Cuento de Mi Id
“Really Cool Air”
(A story I wrote several Octobers ago)
The AC was up high, just like he expected. Very high. In a place like this, cold temperatures didn’t surprise him, but he did wish the management had made allowances for the occasional human visitor. As it was, he almost expected to see his breath every time he exhaled.
All the windows in the place were covered with tinted glass and every other corner was covered in shadow. The bartender gave him one of those odd looks as if he was the type of ghoulish tourist who would deliberately seek out a place like this.
He kept telling himself he had a legitimate reason to be here. Then he saw her.
“About time you showed up,” she said. She was dressed in black, of course. And seated at the bar. Even in this dim light, she seemed pale. But oddly enough, she wasn’t shivering even though her arms were bare and her silk blouse and leather skirt way too revealing.
“How about the two of us get a booth at the back?” she said.
“How about we not?”
“So it’s going to be like that.”
“Our parents want you home, Karen.”
“Of course they do. And the moon is made of green cheese.”
“No, seriously,” he said. “They told me to come get you. All is forgiven, they said. You can come home any time you want.”
She smiled. “Suppose I don’t want?”
“What do you mean?”
“I like it here. The temperature’s just right, the sun is not always shining in my face. I can virtually live here if I wanted. In a manner of speaking.”
He frowned. “The accident wasn’t your fault. They know that now.”
“Now,” she giggled. “They know that now
. Of course it doesn’t help much that they know it now.”
She smiled and sipped at her drink. “Antifreeze,” she said, pointing at the clear liquid in her glass.
“Just come home, please, Karen,” he said. “I already said they forgive you. You know how rarely Mom and Dad do that.”
“Well, maybe they forgive me but I don’t necessarily forgive them.” She took another sip.
“You can’t stay away forever, you know.”
“I don’t have to,” she said. “Mom and Dad are getting old. In a couple of decades, they’ll be gone. I can wait till then. And then I’ll come home.”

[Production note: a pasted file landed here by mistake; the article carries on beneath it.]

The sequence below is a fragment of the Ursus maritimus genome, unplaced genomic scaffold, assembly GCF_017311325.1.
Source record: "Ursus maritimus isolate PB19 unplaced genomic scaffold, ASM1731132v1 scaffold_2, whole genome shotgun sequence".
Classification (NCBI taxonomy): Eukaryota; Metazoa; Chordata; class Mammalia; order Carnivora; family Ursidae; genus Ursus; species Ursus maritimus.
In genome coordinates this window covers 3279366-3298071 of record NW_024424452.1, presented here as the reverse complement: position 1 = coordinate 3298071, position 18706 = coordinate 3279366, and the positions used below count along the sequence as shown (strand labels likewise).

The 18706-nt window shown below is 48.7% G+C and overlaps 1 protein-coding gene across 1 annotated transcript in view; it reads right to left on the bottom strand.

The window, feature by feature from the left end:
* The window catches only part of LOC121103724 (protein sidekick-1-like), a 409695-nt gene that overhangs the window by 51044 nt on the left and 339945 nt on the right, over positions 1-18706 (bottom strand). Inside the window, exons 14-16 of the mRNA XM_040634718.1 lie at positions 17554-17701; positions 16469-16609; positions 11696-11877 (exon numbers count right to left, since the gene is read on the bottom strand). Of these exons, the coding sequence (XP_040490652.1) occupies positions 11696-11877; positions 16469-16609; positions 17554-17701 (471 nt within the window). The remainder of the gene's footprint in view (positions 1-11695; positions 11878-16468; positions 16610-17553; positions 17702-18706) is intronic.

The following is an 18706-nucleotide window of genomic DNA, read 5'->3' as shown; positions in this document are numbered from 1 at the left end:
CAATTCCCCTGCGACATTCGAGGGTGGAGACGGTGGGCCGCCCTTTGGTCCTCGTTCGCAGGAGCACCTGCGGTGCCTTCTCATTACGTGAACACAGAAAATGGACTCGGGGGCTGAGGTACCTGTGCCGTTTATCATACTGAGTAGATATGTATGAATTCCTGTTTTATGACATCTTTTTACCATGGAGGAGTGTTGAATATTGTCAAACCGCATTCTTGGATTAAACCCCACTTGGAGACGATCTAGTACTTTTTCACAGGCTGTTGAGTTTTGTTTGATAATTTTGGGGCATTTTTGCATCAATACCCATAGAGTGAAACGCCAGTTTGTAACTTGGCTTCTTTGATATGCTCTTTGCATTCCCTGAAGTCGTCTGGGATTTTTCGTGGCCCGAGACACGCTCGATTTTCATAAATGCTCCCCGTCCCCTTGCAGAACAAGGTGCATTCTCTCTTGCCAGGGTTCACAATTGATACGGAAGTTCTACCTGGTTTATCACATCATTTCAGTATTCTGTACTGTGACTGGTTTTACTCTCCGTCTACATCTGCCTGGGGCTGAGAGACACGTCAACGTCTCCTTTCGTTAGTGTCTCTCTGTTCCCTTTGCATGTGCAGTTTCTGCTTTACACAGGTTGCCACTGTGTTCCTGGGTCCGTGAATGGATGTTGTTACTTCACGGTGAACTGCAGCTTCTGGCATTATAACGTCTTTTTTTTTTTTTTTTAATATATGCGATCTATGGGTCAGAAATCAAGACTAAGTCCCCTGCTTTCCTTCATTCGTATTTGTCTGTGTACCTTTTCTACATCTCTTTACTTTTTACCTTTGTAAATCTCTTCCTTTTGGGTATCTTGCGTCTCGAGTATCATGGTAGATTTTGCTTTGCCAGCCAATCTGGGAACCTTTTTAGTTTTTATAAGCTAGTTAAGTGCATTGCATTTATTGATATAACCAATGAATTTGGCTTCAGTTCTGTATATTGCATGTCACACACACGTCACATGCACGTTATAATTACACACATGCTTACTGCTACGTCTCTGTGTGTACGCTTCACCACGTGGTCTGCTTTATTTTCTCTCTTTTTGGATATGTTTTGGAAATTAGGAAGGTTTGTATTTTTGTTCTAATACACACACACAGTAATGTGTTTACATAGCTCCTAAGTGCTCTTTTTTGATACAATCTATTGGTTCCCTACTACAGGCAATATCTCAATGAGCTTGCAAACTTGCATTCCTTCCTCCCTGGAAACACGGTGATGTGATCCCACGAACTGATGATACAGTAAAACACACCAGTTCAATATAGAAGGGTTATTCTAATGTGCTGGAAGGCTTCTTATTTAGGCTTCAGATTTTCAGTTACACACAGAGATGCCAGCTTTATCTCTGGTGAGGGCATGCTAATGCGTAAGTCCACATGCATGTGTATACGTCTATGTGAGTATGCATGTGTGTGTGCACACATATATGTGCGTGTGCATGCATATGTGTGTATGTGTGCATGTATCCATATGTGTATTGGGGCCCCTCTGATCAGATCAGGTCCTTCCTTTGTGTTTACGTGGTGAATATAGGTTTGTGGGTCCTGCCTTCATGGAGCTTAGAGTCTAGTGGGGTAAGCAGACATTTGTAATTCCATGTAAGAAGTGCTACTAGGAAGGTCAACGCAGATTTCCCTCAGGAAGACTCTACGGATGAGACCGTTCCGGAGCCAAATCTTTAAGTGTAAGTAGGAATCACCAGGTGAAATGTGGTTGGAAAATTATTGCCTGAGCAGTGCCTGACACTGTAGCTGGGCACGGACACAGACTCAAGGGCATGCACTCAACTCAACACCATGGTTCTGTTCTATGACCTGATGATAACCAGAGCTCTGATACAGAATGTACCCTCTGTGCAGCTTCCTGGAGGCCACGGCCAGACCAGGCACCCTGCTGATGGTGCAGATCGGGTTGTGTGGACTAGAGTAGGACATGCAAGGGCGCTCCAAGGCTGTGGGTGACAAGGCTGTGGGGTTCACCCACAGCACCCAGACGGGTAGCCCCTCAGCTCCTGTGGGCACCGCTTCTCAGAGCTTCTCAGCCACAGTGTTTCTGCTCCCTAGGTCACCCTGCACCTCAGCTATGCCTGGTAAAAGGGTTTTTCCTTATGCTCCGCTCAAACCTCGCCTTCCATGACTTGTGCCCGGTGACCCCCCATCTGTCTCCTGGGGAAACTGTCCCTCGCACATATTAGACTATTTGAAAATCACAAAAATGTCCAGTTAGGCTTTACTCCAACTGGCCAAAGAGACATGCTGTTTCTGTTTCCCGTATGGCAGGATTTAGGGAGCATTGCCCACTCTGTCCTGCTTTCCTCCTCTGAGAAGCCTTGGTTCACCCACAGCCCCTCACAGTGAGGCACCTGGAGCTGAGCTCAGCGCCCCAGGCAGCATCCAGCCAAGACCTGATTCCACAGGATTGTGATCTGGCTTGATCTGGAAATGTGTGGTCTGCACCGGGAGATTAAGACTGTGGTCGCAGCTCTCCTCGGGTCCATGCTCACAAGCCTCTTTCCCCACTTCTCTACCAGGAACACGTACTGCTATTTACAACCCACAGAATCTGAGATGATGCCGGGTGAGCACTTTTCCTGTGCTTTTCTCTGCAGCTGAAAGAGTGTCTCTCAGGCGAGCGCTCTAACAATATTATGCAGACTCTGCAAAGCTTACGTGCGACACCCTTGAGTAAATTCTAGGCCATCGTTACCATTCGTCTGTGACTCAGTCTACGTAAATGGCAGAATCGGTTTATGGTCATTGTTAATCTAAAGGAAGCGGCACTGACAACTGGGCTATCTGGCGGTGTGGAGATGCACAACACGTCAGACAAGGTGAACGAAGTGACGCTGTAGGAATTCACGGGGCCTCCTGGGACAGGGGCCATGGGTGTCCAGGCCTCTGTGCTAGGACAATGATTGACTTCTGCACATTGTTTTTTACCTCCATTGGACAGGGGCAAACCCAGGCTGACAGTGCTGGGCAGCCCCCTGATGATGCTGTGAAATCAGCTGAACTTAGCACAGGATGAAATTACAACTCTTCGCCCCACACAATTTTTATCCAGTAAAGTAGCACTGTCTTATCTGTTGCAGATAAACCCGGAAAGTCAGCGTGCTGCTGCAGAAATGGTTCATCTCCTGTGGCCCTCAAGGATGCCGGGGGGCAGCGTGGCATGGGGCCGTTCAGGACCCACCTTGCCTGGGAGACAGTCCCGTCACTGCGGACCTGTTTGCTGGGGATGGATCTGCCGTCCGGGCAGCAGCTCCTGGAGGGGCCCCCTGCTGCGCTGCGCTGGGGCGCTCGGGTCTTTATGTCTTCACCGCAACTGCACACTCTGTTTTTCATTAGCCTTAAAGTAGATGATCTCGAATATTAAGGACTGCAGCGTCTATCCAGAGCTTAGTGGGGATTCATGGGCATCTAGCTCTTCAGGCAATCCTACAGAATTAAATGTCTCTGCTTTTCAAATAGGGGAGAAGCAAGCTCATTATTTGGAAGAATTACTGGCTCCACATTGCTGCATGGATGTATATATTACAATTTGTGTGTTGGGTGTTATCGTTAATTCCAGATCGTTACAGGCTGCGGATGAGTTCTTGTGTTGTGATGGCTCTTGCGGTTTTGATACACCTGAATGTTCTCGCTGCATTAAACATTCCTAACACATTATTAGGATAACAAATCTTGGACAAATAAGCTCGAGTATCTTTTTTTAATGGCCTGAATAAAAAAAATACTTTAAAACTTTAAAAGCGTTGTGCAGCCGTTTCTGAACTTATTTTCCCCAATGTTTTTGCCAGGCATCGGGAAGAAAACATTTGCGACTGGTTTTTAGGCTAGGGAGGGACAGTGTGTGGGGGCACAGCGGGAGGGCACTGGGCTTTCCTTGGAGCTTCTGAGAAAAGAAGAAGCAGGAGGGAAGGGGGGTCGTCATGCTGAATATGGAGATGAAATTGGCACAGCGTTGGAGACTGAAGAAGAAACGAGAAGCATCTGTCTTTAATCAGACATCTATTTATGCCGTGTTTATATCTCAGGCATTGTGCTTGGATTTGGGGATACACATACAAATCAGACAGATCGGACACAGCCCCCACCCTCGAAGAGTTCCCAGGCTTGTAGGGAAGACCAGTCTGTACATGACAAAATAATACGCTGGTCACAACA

“That’s pretty cold.”
“Hey, watch the puns.”
“No, seriously. It’s not just Mom and Dad who need you. I need you, too. You’re my sister. You belong at home.”
“I belong somewhere else, you mean,” she said. “Besides, I’m not your sister. You said so yourself. I look like your sister. I talk like your sister. I even think like your sister. But I’m not your sister. Not really. Not since the accident.”
“For the last time—“
She interrupted. “Your sister died in that accident. And she was glad to be dead. She hated living at home. Never having any friends. Never having any love. She had one chance at freedom and she took it. And of course, your parents had to screw even that much up.”
“But they saved you.”
“No, they did not save
me. They saved something that looked like me. The me I used to be died in that accident. I’m no longer here anymore. You just think I am.”
“Please come home.”
“Someday,” she said. “When I think I’m ready.”
He could grab her, he thought. He could grab her and force her to come with him.
But then she really would hate him—-far more than she did now. And he couldn’t live with that.
Besides, he thought, as he walked away from the bar, it’s not really her. Just something that looked like her. She said so herself.
As he started toward the door, a woman came in. She was still reeling from her time in the sun and it was obvious that she craved the cold and the shadows. She smelled of the stuff he had remembered smelling at grandma’s funeral. She looked darn good and it was all he could do to look away.
He walked out into the harsh sunlight and told himself he would never come back to this place. And he wouldn’t, he promised himself.
At least, not while he was alive.
Labels: Cuentos de Mi Id I, H. P. Lovecraft, Pastiches, Valores Familiares